â†µMilledge wasn't the only one fooled into thinking he had a homer. The broadcaster announcing the play, seeing the high trajectory of the hit, pronounced it gone just before it caromed off the wall. (You can watch the play and listen to the call here.) So too obviously were the entertainment coordinators at the stadium. After all, how often do teams set off fireworks for a double? â†µ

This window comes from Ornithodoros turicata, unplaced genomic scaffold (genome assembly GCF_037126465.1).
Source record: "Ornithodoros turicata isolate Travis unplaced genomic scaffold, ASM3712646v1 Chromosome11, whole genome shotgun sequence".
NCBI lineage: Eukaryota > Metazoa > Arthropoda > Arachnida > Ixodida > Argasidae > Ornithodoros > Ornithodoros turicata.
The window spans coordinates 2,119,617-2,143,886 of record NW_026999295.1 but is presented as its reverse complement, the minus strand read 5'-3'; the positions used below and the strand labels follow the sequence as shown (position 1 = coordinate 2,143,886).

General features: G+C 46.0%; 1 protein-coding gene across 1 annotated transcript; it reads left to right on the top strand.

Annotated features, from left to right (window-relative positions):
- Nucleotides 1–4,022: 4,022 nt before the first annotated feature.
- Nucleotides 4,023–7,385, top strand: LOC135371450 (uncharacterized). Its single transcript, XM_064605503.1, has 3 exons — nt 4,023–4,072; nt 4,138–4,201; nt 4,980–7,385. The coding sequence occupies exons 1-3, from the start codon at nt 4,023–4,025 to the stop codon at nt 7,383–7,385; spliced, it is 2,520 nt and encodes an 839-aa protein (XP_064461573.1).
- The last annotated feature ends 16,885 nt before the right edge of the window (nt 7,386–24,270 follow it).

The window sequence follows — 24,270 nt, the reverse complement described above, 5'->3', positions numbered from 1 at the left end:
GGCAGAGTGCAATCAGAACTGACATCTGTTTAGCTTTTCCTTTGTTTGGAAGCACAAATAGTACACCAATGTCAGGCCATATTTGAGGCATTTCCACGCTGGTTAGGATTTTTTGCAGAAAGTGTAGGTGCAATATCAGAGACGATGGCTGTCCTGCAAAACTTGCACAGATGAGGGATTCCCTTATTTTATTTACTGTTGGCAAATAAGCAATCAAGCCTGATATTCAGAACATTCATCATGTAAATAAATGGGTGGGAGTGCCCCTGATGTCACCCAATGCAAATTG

â†µFortunately for Milledge and the fireworks crew, the error had little effect. The double drove in two runs to extend the Bucs lead to 10-0 in a game Pittsburgh went on to win by a score of 11-1. Still, as evidenced above, Milledge had to answer for the error after the game. He took it in stride, but really, he would have been criticized had he trotted slowly to watch his hit leave the park. Instead, he ran hard to second base, then began his home run trot once he heard the fireworks, which are supposed to be a signifier for a homer. â†µâ†µ
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